Is intra-arterial hepatic chemotherapy painful?

F. Kerbage, T. Grinda, C. Smolenschi, V. Boige, D. Malka, P. Burtin, A. Perret, J. Abdullah, H. Berthou, A. Hollebecque, M. Ducreux

Research output: Contribution to journalReview articlepeer-review


Background: Liver metastases are mainly supplied by the hepatic artery, allowing the administration of intra-arterial hepatic chemotherapy (IAHC) while preserving normal parenchyma. The progression-free survival and response rate are prolonged by IAHC which can improve the rate of secondary resectability. Severe abdominal pain requiring high-dose opioids can appear during HIAC administration. This pain is related to extrahepatic infusion and gastroduodenal ulceration. However, intense abdominal pain was observed under oxaliplatin IAHC specifically without any extrahepatic infusion. Method: We retrospectively reviewed the charts of 68 patients who received IAHC in our center between 2011 and 2015. Patient’s demographics and disease characteristics were collected. Other variables such as the type, duration, and dosage of the chemotherapy administered, as well as the usage of painkillers before, during, or after intra-arterial administration, were also registered. Results: The mean age of the patients was 59 years. 61.7% were male (n = 42). The mean dose of oxaliplatin administered was 162 mg per cure over 6.7-h course. Fifty percent were diagnosed with a left colon cancer, and 85.2% had synchronous liver metastasis. While 47% of patients received IAHC as a third-line therapy, the main chemotherapeutic drug was oxaliplatin (85.2% of cases; n = 58), then OPTILIV protocol (5FU, irinotecan, oxaliplatin) (13.3%; n = 9), and mitomycin C (1.5%; n = 1). A dose reduction of 23.6% had been noted in 58.8% (n = 40) cases due to adverse effects. Among patients who received opioids during IAHC (n = 40), 20% required opioids in intercure. Before, during, and after IAHC administration, patients complained of abdominal pain in 8.8%, 58.8%, and 19.1%, and opioids were used in 10.2%, 57.3%, and 19.1%, respectively. The main onset of pain occurs during the third cycle of chemotherapy. Among our patients, 11.7% and 22% had ulcer and extrahepatic perfusion, respectively, while 7.3% of them were asymptomatic. The mean occurrence of these signs was during the fourth cycle of IAHC. 33.8% and 52.9% of patients had abdominal pain while an extended and short infusion time, respectively. Conclusion: Lengthening of the infusion time did not prevent the occurrence of abdominal pain significantly but was nonetheless decreased compared with patients undergoing short infusion durations. Pain was more common in patients who did not have a dose reduction and who presented with ulcer and extrahepatic perfusion. Abdominal pain occurred on average one cycle before ulcer or extrahepatic perfusion diagnosis. In current practice, pain should be an alarming indicator in patients receiving IAHC, as it may be associated with ulcer or extrahepatic perfusion and thus requiring opioids.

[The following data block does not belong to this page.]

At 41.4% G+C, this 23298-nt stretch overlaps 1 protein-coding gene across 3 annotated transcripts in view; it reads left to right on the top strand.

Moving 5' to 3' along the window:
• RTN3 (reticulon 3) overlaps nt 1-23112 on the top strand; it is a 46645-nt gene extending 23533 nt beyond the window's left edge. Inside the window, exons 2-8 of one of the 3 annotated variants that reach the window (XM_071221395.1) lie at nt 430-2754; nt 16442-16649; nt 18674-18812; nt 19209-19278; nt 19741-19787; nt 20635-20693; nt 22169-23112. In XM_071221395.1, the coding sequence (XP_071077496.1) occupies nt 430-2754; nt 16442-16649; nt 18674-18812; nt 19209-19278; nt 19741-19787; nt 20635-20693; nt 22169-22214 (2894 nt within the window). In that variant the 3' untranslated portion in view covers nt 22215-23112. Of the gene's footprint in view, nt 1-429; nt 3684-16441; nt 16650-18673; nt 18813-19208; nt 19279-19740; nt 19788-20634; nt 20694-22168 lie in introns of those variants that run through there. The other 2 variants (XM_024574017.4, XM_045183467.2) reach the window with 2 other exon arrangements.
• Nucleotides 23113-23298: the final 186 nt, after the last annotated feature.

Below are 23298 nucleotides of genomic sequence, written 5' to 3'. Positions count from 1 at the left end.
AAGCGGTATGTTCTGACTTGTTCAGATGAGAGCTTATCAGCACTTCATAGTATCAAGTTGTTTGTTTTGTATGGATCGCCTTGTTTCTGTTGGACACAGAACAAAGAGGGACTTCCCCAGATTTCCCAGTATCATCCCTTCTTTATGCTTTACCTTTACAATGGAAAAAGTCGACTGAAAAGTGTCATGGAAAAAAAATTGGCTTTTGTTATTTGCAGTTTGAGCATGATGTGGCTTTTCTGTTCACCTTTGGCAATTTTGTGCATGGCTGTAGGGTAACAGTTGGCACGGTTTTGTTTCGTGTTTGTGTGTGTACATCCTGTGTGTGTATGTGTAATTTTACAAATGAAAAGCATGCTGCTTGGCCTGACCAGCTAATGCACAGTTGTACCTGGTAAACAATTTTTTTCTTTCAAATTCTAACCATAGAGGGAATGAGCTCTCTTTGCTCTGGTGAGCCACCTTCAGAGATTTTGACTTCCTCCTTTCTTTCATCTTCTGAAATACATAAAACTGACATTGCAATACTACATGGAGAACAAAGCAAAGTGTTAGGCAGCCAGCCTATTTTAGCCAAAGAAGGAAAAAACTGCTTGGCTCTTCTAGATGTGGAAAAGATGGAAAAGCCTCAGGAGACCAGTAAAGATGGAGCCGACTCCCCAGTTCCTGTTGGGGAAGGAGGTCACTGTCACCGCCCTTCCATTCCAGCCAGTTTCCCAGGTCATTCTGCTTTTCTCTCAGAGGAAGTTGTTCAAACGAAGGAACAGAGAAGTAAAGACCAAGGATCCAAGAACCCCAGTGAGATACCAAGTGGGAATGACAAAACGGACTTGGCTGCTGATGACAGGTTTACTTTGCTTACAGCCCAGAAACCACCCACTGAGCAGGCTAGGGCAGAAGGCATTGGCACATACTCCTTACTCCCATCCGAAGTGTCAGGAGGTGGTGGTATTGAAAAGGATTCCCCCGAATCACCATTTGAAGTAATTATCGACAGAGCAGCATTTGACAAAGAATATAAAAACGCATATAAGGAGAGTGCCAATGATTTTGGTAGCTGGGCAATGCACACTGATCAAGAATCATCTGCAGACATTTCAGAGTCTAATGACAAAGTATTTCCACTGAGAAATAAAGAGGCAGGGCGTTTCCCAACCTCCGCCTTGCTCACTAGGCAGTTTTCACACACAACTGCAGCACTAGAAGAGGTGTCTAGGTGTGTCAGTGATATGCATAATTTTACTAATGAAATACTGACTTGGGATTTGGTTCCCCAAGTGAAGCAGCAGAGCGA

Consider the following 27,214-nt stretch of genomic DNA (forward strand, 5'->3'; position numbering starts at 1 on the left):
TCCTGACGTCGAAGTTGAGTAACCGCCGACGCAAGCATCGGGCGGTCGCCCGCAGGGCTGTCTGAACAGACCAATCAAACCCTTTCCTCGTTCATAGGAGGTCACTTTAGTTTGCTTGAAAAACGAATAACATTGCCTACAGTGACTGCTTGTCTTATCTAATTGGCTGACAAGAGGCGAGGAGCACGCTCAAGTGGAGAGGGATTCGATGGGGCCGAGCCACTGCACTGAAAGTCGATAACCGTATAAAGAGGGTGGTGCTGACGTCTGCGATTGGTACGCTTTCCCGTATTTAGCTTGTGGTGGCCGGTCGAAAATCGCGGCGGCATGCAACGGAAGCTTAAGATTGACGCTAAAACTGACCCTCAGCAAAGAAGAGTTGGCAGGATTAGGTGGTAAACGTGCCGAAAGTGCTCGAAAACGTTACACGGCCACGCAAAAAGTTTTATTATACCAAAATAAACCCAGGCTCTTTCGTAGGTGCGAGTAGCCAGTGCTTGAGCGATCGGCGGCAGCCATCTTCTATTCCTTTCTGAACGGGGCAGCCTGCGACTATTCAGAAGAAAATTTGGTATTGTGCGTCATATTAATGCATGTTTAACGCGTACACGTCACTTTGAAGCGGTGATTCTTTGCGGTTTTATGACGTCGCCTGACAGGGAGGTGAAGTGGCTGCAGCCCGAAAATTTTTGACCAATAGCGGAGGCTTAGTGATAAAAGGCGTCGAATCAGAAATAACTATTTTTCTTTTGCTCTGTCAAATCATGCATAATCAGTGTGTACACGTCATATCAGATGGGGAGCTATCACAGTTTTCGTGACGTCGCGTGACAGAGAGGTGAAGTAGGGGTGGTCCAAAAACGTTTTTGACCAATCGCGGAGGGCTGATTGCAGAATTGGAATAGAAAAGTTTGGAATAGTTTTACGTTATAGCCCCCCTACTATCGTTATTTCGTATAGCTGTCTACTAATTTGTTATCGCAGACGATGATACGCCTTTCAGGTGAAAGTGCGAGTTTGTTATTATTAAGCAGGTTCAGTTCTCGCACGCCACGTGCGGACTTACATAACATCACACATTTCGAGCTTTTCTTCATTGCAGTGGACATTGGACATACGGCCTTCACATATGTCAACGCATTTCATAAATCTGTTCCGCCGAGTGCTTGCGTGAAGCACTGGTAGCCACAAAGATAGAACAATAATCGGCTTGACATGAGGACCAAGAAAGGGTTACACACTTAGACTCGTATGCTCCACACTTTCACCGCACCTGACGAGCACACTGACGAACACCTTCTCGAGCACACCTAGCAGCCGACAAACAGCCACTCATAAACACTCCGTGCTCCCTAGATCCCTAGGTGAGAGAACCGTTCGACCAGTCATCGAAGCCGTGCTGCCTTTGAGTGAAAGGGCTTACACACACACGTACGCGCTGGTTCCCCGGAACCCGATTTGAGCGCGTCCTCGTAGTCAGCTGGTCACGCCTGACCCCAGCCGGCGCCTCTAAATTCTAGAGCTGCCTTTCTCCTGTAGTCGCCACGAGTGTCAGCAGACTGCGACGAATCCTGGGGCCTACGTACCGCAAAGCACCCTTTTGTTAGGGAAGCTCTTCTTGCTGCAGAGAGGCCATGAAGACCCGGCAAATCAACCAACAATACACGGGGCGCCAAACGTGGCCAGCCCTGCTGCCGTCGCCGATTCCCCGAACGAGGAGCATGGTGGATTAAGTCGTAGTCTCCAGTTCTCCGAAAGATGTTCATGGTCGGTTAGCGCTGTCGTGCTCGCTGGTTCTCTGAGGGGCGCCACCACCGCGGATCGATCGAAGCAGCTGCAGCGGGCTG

Original languageEnglish
Pages (from-to)4585-4587
Number of pages3
JournalSupportive Care in Cancer
Issue number10
StatePublished - 1 Oct 2020
Externally publishedYes

Bibliographical note

Publisher Copyright:
© 2020, Springer-Verlag GmbH Germany, part of Springer Nature.


  • Intra-arterial hepatic chemotherapy
  • Metastatic colorectal cancer
  • Pain


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